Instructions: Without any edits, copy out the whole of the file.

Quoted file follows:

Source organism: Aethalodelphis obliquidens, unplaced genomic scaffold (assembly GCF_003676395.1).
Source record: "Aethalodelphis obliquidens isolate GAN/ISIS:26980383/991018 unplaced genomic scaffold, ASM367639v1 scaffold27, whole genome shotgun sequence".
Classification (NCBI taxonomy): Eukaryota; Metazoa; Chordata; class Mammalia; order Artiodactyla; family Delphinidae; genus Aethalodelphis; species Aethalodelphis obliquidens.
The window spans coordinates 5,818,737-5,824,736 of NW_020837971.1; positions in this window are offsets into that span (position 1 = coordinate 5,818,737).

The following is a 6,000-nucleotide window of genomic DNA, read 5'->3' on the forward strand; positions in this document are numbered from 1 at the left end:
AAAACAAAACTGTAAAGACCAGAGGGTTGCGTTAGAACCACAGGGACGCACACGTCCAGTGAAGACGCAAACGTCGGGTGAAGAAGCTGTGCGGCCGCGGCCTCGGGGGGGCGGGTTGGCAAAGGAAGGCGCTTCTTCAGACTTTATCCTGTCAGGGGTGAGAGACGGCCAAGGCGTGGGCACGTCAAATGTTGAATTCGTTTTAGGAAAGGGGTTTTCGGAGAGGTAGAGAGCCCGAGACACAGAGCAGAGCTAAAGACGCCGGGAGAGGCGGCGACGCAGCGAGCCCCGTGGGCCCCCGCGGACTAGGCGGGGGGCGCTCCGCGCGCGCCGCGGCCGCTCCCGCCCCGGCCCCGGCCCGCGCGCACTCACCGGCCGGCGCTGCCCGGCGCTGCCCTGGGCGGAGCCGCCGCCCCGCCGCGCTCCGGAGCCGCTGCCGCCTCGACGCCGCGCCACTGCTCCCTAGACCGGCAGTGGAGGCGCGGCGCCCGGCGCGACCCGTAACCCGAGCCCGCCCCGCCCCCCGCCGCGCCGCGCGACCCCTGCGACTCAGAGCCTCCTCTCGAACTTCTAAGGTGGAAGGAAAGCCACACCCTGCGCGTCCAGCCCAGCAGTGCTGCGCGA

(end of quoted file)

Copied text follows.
Source organism: Aethalodelphis obliquidens, unplaced genomic scaffold (assembly GCF_003676395.1).
Source record: "Aethalodelphis obliquidens isolate GAN/ISIS:26980383/991018 unplaced genomic scaffold, ASM367639v1 scaffold27, whole genome shotgun sequence".
Classification (NCBI taxonomy): Eukaryota; Metazoa; Chordata; class Mammalia; order Artiodactyla; family Delphinidae; genus Aethalodelphis; species Aethalodelphis obliquidens.
The window spans coordinates 5,818,737-5,824,736 of NW_020837971.1; positions in this window are offsets into that span (position 1 = coordinate 5,818,737).

The following is a 6,000-nucleotide window of genomic DNA, read 5'->3' on the forward strand; positions in this document are numbered from 1 at the left end:
AAAACAAAACTGTAAAGACCAGAGGGTTGCGTTAGAACCACAGGGACGCACACGTCCAGTGAAGACGCAAACGTCGGGTGAAGAAGCTGTGCGGCCGCGGCCTCGGGGGGGCGGGTTGGCAAAGGAAGGCGCTTCTTCAGACTTTATCCTGTCAGGGGTGAGAGACGGCCAAGGCGTGGGCACGTCAAATGTTGAATTCGTTTTAGGAAAGGGGTTTTCGGAGAGGTAGAGAGCCCGAGACACAGAGCAGAGCTAAAGACGCCGGGAGAGGCGGCGACGCAGCGAGCCCCGTGGGCCCCCGCGGACTAGGCGGGGGGCGCTCCGCGCGCGCCGCGGCCGCTCCCGCCCCGGCCCCGGCCCGCGCGCACTCACCGGCCGGCGCTGCCCGGCGCTGCCCTGGGCGGAGCCGCCGCCCCGCCGCGCTCCGGAGCCGCTGCCGCCTCGACGCCGCGCCACTGCTCCCTAGACCGGCAGTGGAGGCGCGGCGCCCGGCGCGACCCGTAACCCGAGCCCGCCCCGCCCCCCGCCGCGCCGCGCGACCCCTGCGACTCAGAGCCTCCTCTCGAACTTCTAAGGTGGAAGGAAAGCCACACCCTGCGCGTCCAGCCCAGCAGTGCTGCGCGA